True Dry Rot (Serpula lacrymans)

True dry rot occurs in buildings and belongs to the Coniophoraceae family.
It is one of the most dangerous indoor fungi, as its mycelia enable it to spread over a wide area and it can also grow through masonry. As it is capable of carrying moisture through its strands over long distances, it can also attack relatively dry wood.
True dry rot affects both coniferous and deciduous wood, and attacks not only structural timbers, like beams and rafters, but also floorboards, skirting boards, wall panelling, door frames and other wood-containing materials. Dry rot degrades the cellulose in the wood and so causes brown rot to occur.

Combating dry rot is a meticulous process, as residues of mycelia and the very resistant spores can start to grow again if conditions are favourable.

What does it look like?

Dry rot’s fruit bodies are fleshy and soft, but tough and hardy. They have a white, rubbery margin, are finely pleated in the middle and coloured reddish-brown by the fine spores that lie on the top of them. In extreme cases, this fruit body can reach a diameter of up to 2 metres. Initially, the fungus mycelia are soft and fluffy, but later collapse in on themselves and lie on the wood like a silvery layer of dust. The grey strands are particularly characteristic. When fresh, they can be up to 8mm thick and are often surrounded by lobate inter-mycelia. With these strands, the dry rot can spread throughout an entire building.

Where does dry rot occur?

Dry rot occurs mostly in the cellars, ground floors and attics of older buildings. High humidity and high wood moisture content favour its development and encourage infestation.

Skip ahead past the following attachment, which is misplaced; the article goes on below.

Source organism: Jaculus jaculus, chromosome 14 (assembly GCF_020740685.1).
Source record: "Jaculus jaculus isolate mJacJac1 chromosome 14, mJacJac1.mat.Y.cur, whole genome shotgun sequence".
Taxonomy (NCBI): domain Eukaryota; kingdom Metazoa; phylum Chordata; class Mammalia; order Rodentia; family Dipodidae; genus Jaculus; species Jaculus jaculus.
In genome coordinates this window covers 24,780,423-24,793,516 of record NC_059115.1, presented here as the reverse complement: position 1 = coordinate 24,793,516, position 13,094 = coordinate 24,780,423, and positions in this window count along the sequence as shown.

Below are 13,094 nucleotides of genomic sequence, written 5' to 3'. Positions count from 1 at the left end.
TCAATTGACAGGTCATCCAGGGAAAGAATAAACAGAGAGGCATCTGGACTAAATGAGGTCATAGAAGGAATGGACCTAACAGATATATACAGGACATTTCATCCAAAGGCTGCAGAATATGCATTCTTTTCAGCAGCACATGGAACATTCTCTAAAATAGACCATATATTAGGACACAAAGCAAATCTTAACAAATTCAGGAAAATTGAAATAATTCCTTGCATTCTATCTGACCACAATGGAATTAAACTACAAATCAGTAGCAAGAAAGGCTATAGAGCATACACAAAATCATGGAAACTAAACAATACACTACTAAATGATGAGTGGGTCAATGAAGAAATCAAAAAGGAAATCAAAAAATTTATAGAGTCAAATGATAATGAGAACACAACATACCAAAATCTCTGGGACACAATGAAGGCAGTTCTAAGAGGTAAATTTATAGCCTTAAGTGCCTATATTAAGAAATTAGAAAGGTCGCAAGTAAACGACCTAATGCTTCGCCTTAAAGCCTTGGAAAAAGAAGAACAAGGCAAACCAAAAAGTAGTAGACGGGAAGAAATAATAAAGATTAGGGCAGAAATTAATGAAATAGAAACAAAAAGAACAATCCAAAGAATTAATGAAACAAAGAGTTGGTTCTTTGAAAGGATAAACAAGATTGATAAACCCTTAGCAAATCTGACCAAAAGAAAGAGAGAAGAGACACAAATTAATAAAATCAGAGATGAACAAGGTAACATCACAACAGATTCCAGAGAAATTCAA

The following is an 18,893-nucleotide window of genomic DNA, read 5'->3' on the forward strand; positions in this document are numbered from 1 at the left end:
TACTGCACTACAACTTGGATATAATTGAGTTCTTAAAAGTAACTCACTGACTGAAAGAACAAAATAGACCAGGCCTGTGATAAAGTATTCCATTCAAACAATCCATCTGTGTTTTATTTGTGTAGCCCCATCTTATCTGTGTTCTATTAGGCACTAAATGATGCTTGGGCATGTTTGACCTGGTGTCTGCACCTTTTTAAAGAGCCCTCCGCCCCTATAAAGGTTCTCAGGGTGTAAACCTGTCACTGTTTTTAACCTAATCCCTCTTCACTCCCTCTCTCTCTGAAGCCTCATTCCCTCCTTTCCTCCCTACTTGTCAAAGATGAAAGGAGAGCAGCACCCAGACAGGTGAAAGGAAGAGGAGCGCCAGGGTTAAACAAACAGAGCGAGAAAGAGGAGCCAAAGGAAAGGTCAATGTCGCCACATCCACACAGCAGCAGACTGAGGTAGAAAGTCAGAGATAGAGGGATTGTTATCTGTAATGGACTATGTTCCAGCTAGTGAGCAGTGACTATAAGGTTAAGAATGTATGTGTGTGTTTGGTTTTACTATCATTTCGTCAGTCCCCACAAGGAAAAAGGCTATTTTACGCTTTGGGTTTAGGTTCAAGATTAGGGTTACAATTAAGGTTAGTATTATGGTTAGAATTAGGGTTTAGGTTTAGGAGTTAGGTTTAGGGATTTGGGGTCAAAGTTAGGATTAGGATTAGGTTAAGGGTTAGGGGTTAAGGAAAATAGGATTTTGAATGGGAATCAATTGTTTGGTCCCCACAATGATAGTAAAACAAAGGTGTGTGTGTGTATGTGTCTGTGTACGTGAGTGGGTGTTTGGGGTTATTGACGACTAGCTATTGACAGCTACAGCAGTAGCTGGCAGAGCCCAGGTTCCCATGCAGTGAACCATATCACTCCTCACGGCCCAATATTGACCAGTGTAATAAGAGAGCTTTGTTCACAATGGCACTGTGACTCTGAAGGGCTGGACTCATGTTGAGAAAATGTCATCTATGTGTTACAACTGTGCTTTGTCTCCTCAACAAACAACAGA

As it reacts sensitively to moisture fluctuations, it prefers to grow hidden away in the spaces between floors and ceilings, or behind wall panels where the climate is more stable. That’s why it is often only discovered when wood surfaces begin to bulge or when the fruiting body actually becomes visible on the affected wooden objects.

How is the wood attacked?

Spores spread fungi, and spores grow in great numbers in the fruit bodies of older fungi. The growing fruit body of a dry rot fungus can cultivate up to 6,000 spores per square centimetre every minute. Such great numbers mean that spores can be found everywhere. If a spore falls on a suitable surface with sufficient moisture, it can germinate and a small fungal strand grows out of the spore, the hypha, which divides and branches out permanently, creating a fungal mycelium. The hyphae release enzymes which break down the wood into tiny sugar components which serve the fungus as nutrition.
After a certain development phase that differs according to fungus type and living conditions, the fungus forms a fruit body and spreads its offspring around din the form of spores.

What damage can true dry rot do?

Due to its concealed modus Vivendi, dry rot can cause considerable damage before it is actually discovered. Infestation can lead to the complete destruction of a structure. Fungal damage in buildings are often caused by dry rot (in a quarter of all cases, on average).

What can be done to combat dry rot?

Fungal determination and an appraisal of the infestation in hand must be carried out by an expert.
The implementation of curative measures in Germany is based on the wood preservation standard DIN 68800 part 4 " Wood preservation; measures for the eradication of fungi and insects ".
These measures may only be carried out by qualified companies and personnel.
(see also "Curative Treatment” and “Application processes")

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Dry rot fruit body
Photo: Dr. Dietger Grosser, München

Dry rot fruit tissue layer
Photo: Dr. Dietger Grosser, München